Written documents contain some valuable information about the Lighthouse of Alexandria, too. Strabo, for example, offers a few remarks about its appearance, but the only real details are given by the Islamic historian Ibn Jubayr. (He gives exact measurements). Revealing the limits of written documentation, this eyewitness however was quick to caution that “description of it falls short, the eyes fail to comprehend it, and words are inadequate—so vast is the spectacle.”

There’s pretty good information about the Lighthouse of Alexandria, but the same really can’t be said for the ancient capital’s other monuments. The city’s best kept secret is that most of these are almost completely unknown. The world-famous Library of Alexandria is a good example. With its gorgeous façade and stunning central courtyard, the version of this building in Assassin’s Creed: Origins definitely has an air of authenticity, but the beauty of its architecture tends to obscure the unfortunate reality that no trace of the real thing has ever turned up in the material record.

Whatever is left of it — foundations, columns, maybe a statue or two — is most likely underwater. (The shoreline has dramatically receded since antiquity). We don’t have any artistic depictions, either. How then did Ubisoft manage to put together such a convincing reconstruction? Since the only information that we have about the Library of Alexandria comes from ancient historians like Strabo, the developer must have relied heavily on written documentation. (Ubisoft apparently worked by analogy, too). There’s no reason to question the accuracy of their descriptions, but these authors are notoriously thin on details about the building’s appearance.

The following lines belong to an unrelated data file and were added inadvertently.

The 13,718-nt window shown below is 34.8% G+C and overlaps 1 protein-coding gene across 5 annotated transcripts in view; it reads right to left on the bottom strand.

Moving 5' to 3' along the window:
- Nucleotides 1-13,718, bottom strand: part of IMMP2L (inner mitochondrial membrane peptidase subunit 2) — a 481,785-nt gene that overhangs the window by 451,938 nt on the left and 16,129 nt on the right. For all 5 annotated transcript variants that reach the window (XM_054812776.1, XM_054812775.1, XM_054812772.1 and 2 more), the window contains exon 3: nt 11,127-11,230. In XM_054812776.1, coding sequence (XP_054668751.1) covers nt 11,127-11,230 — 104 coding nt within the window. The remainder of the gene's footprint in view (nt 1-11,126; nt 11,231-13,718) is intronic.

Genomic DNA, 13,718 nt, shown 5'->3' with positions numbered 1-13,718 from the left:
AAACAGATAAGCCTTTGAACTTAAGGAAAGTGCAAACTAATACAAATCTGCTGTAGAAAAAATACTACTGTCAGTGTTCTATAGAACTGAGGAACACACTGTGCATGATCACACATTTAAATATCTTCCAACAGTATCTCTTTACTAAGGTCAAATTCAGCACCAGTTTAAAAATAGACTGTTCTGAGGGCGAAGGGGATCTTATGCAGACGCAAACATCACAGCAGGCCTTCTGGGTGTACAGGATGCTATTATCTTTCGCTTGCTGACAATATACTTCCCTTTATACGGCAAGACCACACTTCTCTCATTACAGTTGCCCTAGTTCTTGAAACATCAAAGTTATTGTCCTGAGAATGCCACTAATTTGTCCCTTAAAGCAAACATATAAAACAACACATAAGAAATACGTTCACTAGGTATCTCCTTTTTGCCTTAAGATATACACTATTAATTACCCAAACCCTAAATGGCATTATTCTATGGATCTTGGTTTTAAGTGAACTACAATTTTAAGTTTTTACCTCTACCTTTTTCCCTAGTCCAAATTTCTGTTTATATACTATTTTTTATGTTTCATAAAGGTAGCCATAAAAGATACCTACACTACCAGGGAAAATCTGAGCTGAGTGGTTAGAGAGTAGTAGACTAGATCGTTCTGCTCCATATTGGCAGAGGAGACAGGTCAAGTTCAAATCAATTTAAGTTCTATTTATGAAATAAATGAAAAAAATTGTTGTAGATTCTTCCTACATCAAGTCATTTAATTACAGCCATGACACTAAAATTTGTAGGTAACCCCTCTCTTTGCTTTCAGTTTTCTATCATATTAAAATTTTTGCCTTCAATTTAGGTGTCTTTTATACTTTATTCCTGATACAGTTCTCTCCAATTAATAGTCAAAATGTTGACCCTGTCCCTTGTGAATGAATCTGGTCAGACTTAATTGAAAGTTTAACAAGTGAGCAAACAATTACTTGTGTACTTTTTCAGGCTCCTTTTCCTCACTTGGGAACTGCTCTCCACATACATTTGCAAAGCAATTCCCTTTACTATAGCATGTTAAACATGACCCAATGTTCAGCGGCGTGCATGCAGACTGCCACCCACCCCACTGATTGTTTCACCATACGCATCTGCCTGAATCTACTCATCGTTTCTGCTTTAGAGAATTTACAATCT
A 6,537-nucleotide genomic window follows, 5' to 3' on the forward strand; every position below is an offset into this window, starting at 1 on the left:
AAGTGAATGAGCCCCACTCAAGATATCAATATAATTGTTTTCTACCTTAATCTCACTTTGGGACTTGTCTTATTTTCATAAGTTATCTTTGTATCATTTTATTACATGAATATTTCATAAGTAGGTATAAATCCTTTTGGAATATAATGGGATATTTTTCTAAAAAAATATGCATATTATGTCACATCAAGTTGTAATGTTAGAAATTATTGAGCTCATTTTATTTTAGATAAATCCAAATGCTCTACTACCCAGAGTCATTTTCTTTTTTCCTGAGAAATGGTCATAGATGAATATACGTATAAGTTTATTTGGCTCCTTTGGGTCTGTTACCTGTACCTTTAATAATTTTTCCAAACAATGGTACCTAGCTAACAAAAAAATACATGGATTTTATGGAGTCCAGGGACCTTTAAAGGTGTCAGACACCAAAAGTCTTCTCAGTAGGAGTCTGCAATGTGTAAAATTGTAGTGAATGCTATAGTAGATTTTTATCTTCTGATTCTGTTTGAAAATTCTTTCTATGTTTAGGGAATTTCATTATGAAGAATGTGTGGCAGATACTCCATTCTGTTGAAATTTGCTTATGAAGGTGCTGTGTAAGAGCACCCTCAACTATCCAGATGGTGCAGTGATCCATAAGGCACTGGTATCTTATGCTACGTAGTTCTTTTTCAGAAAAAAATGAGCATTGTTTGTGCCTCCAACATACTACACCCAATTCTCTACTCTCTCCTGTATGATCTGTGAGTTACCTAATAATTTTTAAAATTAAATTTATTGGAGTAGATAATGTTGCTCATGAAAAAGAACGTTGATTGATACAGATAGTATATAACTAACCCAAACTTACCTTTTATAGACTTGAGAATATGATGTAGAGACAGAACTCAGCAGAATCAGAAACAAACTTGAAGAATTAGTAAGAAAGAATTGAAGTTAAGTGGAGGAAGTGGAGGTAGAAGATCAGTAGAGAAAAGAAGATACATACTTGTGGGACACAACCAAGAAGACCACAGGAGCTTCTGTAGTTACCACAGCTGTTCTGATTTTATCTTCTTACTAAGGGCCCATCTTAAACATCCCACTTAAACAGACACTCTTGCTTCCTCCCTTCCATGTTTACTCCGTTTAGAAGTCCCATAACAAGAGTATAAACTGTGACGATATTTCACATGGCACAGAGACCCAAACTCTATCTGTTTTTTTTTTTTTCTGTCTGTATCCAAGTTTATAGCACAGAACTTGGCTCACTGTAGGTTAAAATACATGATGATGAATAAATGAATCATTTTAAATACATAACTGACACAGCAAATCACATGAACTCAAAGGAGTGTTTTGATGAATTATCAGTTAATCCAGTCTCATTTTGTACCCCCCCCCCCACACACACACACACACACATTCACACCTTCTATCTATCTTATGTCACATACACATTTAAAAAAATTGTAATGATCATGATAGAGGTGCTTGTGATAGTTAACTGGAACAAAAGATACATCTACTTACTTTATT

Most of them only cared about its function. (They were quick to bemoan the loss of so many rare books after the building was ravaged by fire, but never bothered to say anything about its form). Information about size, shape, and layout is almost completely absent from the historical record. In other words, the Library of Alexandria that you can parkour all over in Ubisoft’s game is nothing more than mere guesswork.